Every agent who responded to the survey said he or she was explaining to clients that a change in the market was inevitable. Nearly all said they work with their clients to improve their loss profile so that, when the rate increases come, they won't affect their clients as severely as some others. And, they report that they are indeed remarketing the business to take advantage of competitive pricing. One agent noted that he had no choice but to do this. "A number of my clients have been with me for a long time and have seen this dance before. They know what will happen and have asked me to remarket their business. They understand that there is little premium (pardon the pun) on loyalty."
It would be an interesting exercise to see what the retention rate of insurance companies is. The agents who responded to the survey all have retention rates in the 90s, but I am willing to bet that that isn't the case for their insurance companies because of insane market cycles that necessitate shopping.
So companies get to write new business, with its higher acquisition costs, at cut-rate prices while pushing away its current clients. Does this make sense to anyone?
And the timing stinks
Several agents pointed out that the timing of even these small increases was problematic because of the poor economic conditions. "Businesses are suffering already with excess regulation and the poor economy," one agent noted. He added that a hard market could "make it difficult for some businesses to survive. 'Suboptimization' occurs when each part of a system does what is in its own self interest without regard to its impact on the system as a whole," he continued. "The end result is that the whole is less than the sum of its parts—not a good outcome.
"While it is obvious that rates must go up for the health of the insurance industry, let us be careful not to damage or destroy the customer base by going up too much or too quickly. We don't need to kill the goose that lays the golden eggs," he concluded.
Another agent noted that "just getting hit with a small rate increase in today's economy feels like hardening for many of our customers." And another comments: "While the market is firming, the economy has not leveled to where clients can absorb dramatic increases. Any hardening of the market for 2012 may look different from other hard markets for this reason."
Where do we go from here?
Unfortunately, we have moved from the days when underwriting was more of an art than a science. Underwriters looked at the quality of the person or business, not just the parameters of the risk. As one agent pointed out: "Technology allows the insurance companies to monitor every aspect of this equation, week by week, month by month."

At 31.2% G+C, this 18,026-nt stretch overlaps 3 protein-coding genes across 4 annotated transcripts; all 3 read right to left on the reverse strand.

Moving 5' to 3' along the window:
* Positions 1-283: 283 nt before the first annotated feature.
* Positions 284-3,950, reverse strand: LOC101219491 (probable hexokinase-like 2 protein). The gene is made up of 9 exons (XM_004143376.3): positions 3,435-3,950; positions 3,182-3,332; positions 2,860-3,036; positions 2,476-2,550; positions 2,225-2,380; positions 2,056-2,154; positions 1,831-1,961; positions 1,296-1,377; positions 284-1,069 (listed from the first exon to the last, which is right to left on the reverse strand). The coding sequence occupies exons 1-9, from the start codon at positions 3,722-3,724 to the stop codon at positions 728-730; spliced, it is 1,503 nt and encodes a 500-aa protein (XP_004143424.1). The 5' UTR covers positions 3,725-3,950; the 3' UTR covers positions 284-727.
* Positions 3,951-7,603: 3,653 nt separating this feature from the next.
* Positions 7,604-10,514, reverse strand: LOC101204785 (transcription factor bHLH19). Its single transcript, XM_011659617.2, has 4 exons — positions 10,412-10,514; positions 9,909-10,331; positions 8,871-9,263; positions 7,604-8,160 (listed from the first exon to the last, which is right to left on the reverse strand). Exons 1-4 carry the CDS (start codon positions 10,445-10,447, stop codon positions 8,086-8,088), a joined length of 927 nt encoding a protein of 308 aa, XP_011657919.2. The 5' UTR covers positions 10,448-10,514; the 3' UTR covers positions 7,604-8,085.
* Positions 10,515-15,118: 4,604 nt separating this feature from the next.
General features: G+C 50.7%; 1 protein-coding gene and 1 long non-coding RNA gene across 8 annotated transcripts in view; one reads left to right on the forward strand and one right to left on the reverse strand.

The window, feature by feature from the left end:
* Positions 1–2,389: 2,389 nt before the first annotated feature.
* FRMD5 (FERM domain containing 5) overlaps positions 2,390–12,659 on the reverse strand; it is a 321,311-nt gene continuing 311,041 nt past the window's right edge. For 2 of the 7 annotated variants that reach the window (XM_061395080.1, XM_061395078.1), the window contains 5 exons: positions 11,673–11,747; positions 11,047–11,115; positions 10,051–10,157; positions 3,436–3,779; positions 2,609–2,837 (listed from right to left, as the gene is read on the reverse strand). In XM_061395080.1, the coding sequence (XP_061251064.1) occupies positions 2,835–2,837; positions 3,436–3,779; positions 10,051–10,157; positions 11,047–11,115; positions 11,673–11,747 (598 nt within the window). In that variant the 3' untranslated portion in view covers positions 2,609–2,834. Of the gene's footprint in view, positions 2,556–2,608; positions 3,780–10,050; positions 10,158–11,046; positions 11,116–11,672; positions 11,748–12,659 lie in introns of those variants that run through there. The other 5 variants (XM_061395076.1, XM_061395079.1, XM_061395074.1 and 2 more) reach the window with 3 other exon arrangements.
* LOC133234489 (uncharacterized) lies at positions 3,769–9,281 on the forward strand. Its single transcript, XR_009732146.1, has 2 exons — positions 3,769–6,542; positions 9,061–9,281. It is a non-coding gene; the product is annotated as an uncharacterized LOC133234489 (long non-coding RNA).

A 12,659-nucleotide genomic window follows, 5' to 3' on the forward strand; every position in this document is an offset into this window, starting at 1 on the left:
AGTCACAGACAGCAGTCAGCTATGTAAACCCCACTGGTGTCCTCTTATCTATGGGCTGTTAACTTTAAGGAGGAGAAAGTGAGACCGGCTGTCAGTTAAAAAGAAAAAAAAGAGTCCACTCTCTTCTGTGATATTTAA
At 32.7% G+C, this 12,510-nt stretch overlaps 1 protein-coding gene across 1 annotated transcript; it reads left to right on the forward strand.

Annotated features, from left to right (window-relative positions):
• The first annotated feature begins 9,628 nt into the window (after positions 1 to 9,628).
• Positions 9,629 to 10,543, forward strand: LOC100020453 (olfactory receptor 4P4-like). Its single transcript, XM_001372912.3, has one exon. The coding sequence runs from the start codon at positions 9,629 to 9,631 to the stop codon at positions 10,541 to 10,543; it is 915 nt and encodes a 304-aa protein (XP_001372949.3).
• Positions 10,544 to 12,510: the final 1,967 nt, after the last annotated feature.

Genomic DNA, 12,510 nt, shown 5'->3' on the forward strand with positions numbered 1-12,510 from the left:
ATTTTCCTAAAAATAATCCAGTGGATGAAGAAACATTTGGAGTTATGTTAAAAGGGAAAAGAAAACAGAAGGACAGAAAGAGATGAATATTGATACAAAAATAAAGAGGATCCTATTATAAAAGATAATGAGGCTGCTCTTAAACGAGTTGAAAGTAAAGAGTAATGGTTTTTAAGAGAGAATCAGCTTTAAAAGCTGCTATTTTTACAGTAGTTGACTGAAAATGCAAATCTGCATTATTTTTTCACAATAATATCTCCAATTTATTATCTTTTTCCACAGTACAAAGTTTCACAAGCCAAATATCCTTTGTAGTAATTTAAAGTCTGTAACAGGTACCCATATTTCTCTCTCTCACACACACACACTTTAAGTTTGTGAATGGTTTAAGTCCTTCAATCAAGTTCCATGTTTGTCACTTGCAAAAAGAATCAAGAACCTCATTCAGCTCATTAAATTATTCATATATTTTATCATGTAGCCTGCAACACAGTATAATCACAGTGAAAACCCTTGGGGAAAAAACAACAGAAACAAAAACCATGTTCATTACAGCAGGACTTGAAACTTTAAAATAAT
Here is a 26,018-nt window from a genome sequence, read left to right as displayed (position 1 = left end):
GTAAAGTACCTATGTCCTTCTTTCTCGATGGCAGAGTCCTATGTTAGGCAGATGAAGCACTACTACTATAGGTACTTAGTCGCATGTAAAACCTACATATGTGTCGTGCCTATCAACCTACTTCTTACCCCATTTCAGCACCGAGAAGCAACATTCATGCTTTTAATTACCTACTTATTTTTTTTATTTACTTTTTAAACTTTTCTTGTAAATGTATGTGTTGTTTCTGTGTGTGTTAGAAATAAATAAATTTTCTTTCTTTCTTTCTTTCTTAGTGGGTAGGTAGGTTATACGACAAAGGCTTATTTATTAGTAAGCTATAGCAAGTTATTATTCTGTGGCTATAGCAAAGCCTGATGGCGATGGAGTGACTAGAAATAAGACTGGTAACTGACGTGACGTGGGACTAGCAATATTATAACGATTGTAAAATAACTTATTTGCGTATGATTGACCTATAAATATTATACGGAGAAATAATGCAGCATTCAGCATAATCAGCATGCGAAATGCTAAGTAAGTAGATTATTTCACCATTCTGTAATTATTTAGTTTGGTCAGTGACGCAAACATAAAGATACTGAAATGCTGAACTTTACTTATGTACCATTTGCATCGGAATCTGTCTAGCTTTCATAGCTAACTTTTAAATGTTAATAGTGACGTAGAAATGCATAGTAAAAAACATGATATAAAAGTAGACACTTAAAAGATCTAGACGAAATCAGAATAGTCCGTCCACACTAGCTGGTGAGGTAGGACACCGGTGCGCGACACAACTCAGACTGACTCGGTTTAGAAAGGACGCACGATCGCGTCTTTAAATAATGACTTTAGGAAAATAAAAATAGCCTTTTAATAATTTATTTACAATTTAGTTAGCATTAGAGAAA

But it does mean that the independent agent should be even more important in this environment because he or she does know the quality of the person and business and needs to find ways to overcome the tendency of insurers to rely solely on numbers. Somehow, we need to get the underwriters involved with the clients so they can't simply pass on rate increases without seeing the client's face.
"I appreciate more of a 'hometown' approach than the depersonalized predictive modeling approach," one agent noted. "Part of the sale is selling a client to the insurance company and predictive modeling takes away the ability in many cases to do this. How we differentiate ourselves is a lot about our ability to build relationships and work out problems for our customers. The approach of using algorithms to predict everything that might happen rather than looking at the quality of the client doesn't allow for this.
"The carriers don't go to church with our clients, they don't go to their children's sporting events. They don't get to know and understand that many of these people are better-than-average risks because of their beliefs and the level of care they exhibit with their families, their employees and their lives. And if they don't know that, then it is easier for them to pass down generic, depersonalized mandates that may indeed reflect the risk based on mathematical formulae but have almost nothing to do with the people purchasing the coverage."
And maybe that's why in recent conversations that I have had with agents, I have found that many of them are inviting the underwriters to social events with their clients. Is that the answer? Even if the underwriters do have empathy with the clients and understand their values, will that matter when stuff starts hitting the fan blades in earnest?
Get ready for a rough ride.